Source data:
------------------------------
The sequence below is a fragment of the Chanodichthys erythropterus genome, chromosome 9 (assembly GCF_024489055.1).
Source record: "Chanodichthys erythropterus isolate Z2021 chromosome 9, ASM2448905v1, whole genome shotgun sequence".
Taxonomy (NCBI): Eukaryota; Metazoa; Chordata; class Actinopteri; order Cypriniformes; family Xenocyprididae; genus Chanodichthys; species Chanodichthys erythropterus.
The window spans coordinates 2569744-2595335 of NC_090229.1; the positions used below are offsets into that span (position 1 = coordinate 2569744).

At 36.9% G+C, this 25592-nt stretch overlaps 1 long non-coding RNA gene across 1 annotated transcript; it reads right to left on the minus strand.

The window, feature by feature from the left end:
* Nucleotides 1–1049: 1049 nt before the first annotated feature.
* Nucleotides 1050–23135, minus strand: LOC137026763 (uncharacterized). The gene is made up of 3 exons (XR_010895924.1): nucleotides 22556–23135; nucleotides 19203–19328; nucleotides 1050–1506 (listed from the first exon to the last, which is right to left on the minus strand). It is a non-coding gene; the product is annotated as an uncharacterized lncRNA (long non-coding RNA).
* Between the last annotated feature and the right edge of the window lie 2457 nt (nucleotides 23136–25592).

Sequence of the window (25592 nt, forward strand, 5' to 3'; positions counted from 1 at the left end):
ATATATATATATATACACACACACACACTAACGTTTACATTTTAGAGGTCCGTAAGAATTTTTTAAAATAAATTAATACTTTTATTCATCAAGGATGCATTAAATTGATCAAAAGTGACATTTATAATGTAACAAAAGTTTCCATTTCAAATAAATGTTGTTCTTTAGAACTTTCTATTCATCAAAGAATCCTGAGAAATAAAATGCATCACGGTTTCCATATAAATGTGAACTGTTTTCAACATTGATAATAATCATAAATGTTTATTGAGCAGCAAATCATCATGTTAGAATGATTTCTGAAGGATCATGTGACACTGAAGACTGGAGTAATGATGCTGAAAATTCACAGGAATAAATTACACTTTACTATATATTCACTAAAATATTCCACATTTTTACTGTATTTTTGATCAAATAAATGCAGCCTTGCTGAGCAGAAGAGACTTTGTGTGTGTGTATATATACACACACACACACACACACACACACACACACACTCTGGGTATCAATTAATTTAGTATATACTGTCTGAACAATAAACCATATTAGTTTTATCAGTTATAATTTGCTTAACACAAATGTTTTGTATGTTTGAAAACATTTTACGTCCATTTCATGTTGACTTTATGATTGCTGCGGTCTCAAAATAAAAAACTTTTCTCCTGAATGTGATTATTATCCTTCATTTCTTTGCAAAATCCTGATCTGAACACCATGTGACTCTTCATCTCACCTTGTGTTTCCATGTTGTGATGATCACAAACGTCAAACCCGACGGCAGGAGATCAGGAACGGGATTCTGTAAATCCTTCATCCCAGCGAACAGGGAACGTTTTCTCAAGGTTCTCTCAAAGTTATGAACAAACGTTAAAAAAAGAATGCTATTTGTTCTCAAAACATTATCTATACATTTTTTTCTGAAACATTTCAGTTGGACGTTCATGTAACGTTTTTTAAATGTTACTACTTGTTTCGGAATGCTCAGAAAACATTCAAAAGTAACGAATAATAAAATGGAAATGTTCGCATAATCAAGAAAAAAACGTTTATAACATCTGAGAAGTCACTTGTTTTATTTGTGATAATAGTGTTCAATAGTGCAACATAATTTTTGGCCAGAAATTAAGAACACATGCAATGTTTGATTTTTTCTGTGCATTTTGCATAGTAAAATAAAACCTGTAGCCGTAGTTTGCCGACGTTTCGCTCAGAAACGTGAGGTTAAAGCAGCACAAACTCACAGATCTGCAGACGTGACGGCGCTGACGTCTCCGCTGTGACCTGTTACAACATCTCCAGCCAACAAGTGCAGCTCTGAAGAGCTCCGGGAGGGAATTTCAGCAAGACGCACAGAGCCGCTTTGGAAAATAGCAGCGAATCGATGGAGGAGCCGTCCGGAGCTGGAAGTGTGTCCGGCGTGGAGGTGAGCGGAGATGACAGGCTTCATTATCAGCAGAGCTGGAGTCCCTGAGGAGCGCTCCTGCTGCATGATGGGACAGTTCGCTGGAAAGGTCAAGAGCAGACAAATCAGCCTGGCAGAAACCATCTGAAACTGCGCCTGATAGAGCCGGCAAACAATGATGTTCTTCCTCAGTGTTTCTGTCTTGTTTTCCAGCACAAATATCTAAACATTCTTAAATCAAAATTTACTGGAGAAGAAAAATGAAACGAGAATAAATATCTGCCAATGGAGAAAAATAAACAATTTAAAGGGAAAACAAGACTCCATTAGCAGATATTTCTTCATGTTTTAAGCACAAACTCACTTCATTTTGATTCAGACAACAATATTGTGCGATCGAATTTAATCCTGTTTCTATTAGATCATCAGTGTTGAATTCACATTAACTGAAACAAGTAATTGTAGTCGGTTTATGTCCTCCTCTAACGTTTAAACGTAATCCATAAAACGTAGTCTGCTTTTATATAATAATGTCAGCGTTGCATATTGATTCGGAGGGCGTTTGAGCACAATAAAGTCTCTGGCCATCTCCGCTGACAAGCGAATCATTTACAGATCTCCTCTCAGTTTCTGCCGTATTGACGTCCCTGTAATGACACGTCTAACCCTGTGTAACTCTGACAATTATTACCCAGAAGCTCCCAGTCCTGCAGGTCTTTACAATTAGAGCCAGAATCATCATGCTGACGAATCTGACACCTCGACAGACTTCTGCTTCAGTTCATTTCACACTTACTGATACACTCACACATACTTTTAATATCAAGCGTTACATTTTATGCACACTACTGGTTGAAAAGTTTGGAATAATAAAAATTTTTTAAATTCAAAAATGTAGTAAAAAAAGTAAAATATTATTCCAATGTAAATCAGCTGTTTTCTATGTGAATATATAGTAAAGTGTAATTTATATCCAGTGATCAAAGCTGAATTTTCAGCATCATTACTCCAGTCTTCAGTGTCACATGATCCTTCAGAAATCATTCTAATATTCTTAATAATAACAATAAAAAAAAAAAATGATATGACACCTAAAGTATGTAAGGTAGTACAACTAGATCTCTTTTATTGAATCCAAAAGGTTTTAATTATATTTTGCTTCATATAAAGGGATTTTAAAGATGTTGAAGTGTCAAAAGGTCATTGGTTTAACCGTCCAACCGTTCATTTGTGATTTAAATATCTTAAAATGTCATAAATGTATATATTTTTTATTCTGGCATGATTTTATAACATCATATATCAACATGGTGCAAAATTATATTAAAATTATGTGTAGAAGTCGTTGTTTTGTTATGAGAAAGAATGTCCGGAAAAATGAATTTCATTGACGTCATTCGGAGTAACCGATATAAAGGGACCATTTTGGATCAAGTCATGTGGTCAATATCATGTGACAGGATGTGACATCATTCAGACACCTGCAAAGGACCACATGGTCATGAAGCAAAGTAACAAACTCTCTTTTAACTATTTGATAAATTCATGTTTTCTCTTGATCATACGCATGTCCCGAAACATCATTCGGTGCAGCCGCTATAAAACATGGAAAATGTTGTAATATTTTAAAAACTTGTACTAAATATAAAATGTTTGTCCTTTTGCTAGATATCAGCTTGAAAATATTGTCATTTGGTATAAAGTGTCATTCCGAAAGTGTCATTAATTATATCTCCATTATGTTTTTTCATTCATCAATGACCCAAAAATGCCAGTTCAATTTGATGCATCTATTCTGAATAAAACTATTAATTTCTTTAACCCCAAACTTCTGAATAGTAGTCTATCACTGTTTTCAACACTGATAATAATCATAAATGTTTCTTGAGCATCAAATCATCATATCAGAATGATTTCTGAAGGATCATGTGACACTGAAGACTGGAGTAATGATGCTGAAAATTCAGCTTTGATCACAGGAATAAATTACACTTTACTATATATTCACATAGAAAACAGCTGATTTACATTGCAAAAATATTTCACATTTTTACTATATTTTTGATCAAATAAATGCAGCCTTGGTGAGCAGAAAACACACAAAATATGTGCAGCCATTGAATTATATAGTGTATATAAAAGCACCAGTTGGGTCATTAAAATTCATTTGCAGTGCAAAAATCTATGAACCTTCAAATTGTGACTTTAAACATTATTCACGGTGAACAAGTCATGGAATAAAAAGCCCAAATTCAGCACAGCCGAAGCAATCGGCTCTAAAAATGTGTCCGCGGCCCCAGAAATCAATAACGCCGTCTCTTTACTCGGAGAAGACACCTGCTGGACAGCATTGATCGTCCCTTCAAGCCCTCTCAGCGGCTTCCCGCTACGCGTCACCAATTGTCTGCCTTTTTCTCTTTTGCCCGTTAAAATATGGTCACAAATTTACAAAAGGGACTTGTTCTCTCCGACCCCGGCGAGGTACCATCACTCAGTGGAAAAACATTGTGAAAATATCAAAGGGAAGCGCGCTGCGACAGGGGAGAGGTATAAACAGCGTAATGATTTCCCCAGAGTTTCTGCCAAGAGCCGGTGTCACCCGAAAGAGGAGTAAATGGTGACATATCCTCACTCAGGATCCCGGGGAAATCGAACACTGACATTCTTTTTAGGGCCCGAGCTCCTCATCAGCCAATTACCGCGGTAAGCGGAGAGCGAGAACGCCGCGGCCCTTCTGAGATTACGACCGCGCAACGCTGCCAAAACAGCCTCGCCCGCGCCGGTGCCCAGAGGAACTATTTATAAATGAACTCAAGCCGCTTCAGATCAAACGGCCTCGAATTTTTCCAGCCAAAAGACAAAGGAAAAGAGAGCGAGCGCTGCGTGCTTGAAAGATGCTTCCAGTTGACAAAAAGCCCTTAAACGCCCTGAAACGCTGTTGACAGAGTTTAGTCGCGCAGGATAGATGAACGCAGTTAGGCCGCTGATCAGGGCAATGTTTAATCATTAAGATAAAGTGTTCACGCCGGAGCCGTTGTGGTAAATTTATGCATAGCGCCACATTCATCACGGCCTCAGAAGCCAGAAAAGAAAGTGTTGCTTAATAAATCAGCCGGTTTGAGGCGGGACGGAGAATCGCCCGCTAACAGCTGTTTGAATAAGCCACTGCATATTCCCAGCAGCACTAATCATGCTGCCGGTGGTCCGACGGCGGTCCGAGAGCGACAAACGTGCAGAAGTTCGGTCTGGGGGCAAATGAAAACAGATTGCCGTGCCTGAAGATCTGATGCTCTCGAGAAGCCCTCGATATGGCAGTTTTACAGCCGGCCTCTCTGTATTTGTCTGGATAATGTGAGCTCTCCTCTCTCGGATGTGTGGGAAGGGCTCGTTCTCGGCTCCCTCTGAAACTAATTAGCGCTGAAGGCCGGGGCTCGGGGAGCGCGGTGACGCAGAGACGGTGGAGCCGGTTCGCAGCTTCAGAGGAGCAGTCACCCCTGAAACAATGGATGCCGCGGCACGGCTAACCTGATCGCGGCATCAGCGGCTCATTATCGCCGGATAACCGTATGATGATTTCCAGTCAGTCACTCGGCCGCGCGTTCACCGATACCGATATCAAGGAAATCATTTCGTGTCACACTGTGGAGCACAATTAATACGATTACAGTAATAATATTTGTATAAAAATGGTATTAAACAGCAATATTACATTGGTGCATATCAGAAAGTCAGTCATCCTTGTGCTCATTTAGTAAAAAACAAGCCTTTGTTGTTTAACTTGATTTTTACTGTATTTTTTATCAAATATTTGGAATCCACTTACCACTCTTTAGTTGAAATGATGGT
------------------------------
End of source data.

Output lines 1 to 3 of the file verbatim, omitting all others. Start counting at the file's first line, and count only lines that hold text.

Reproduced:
The sequence below is a fragment of the Chanodichthys erythropterus genome, chromosome 9 (assembly GCF_024489055.1).
Source record: "Chanodichthys erythropterus isolate Z2021 chromosome 9, ASM2448905v1, whole genome shotgun sequence".
Taxonomy (NCBI): Eukaryota; Metazoa; Chordata; class Actinopteri; order Cypriniformes; family Xenocyprididae; genus Chanodichthys; species Chanodichthys erythropterus.